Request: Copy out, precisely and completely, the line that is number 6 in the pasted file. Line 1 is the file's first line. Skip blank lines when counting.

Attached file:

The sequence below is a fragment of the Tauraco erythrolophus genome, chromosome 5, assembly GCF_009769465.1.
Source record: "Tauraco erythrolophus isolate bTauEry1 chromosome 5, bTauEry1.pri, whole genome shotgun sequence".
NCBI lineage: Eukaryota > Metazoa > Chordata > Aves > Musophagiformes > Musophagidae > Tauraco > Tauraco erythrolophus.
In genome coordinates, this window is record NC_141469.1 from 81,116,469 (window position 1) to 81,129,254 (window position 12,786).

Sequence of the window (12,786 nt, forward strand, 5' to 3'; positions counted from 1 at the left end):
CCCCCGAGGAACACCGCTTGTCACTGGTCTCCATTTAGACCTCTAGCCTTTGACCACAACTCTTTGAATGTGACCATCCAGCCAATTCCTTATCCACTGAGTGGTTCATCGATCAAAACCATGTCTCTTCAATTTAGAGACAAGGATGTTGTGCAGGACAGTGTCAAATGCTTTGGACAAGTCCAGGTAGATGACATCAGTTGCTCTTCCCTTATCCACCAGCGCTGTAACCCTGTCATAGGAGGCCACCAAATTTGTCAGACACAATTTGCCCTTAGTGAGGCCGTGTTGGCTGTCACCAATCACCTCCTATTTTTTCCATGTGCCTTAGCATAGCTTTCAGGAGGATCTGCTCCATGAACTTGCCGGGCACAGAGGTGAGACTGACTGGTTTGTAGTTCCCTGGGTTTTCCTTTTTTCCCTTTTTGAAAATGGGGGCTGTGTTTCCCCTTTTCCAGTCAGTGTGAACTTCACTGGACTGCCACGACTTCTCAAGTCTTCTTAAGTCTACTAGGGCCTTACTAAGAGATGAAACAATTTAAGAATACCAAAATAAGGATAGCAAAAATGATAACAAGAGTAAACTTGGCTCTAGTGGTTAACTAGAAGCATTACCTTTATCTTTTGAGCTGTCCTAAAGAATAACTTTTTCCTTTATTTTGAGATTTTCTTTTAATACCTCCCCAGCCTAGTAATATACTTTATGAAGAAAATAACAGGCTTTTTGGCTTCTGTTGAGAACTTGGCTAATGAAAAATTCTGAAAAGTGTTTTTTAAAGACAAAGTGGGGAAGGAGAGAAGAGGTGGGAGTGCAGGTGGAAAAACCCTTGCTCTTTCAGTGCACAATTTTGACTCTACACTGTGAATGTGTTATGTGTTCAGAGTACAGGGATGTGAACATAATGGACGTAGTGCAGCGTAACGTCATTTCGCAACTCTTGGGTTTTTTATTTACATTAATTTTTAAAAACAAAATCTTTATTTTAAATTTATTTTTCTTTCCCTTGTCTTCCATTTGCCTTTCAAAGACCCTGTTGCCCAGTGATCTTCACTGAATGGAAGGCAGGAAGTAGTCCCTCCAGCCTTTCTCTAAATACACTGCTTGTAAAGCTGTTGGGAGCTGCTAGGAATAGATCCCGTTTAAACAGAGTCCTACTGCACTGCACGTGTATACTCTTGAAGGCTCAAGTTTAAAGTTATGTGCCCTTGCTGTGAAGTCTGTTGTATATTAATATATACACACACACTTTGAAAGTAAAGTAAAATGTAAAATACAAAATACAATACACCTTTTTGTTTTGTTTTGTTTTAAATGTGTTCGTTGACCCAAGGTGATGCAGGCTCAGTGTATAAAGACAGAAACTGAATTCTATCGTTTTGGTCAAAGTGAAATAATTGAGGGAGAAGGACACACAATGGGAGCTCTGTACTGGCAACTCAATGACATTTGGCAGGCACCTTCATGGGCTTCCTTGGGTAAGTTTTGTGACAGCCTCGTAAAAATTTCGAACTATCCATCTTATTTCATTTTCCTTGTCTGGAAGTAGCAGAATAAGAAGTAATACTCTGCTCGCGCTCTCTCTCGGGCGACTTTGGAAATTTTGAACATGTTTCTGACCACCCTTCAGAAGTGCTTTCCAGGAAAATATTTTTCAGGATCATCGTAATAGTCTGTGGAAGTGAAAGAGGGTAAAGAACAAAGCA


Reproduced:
CCCCCGAGGAACACCGCTTGTCACTGGTCTCCATTTAGACCTCTAGCCTTTGACCACAACTCTTTGAATGTGACCATCCAGCCAATTCCTTATCCACTGAGTGGTTCATCGATCAAAACCATGTCTCTTCAATTTAGAGACAAGGATGTTGTGCAGGACAGTGTCAAATGCTTTGGACAAGTCCAGGTAGATGACATCAGTTGCTCTTCCCTTATCCACCAGCGCTGTAACCCTGTCATAGGAGGCCACCAAATTTGTCAGACACAATTTGCCCTTAGTGAGGCCGTGTTGGCTGTCACCAATCACCTCCTATTTTTTCCATGTGCCTTAGCATAGCTTTCAGGAGGATCTGCTCCATGAACTTGCCGGGCACAGAGGTGAGACTGACTGGTTTGTAGTTCCCTGGGTTTTCCTTTTTTCCCTTTTTGAAAATGGGGGCTGTGTTTCCCCTTTTCCAGTCAGTGTGAACTTCACTGGACTGCCACGACTTCTCAAGTCTTCTTAAGTCTACTAGGGCCTTACTAAGAGATGAAACAATTTAAGAATACCAAAATAAGGATAGCAAAAATGATAACAAGAGTAAACTTGGCTCTAGTGGTTAACTAGAAGCATTACCTTTATCTTTTGAGCTGTCCTAAAGAATAACTTTTTCCTTTATTTTGAGATTTTCTTTTAATACCTCCCCAGCCTAGTAATATACTTTATGAAGAAAATAACAGGCTTTTTGGCTTCTGTTGAGAACTTGGCTAATGAAAAATTCTGAAAAGTGTTTTTTAAAGACAAAGTGGGGAAGGAGAGAAGAGGTGGGAGTGCAGGTGGAAAAACCCTTGCTCTTTCAGTGCACAATTTTGACTCTACACTGTGAATGTGTTATGTGTTCAGAGTACAGGGATGTGAACATAATGGACGTAGTGCAGCGTAACGTCATTTCGCAACTCTTGGGTTTTTTATTTACATTAATTTTTAAAAACAAAATCTTTATTTTAAATTTATTTTTCTTTCCCTTGTCTTCCATTTGCCTTTCAAAGACCCTGTTGCCCAGTGATCTTCACTGAATGGAAGGCAGGAAGTAGTCCCTCCAGCCTTTCTCTAAATACACTGCTTGTAAAGCTGTTGGGAGCTGCTAGGAATAGATCCCGTTTAAACAGAGTCCTACTGCACTGCACGTGTATACTCTTGAAGGCTCAAGTTTAAAGTTATGTGCCCTTGCTGTGAAGTCTGTTGTATATTAATATATACACACACACTTTGAAAGTAAAGTAAAATGTAAAATACAAAATACAATACACCTTTTTGTTTTGTTTTGTTTTAAATGTGTTCGTTGACCCAAGGTGATGCAGGCTCAGTGTATAAAGACAGAAACTGAATTCTATCGTTTTGGTCAAAGTGAAATAATTGAGGGAGAAGGACACACAATGGGAGCTCTGTACTGGCAACTCAATGACATTTGGCAGGCACCTTCATGGGCTTCCTTGGGTAAGTTTTGTGACAGCCTCGTAAAAATTTCGAACTATCCATCTTATTTCATTTTCCTTGTCTGGAAGTAGCAGAATAAGAAGTAATACTCTGCTCGCGCTCTCTCTCGGGCGACTTTGGAAATTTTGAACATGTTTCTGACCACCCTTCAGAAGTGCTTTCCAGGAAAATATTTTTCAGGATCATCGTAATAGTCTGTGGAAGTGAAAGAGGGTAAAGAACAAAGCA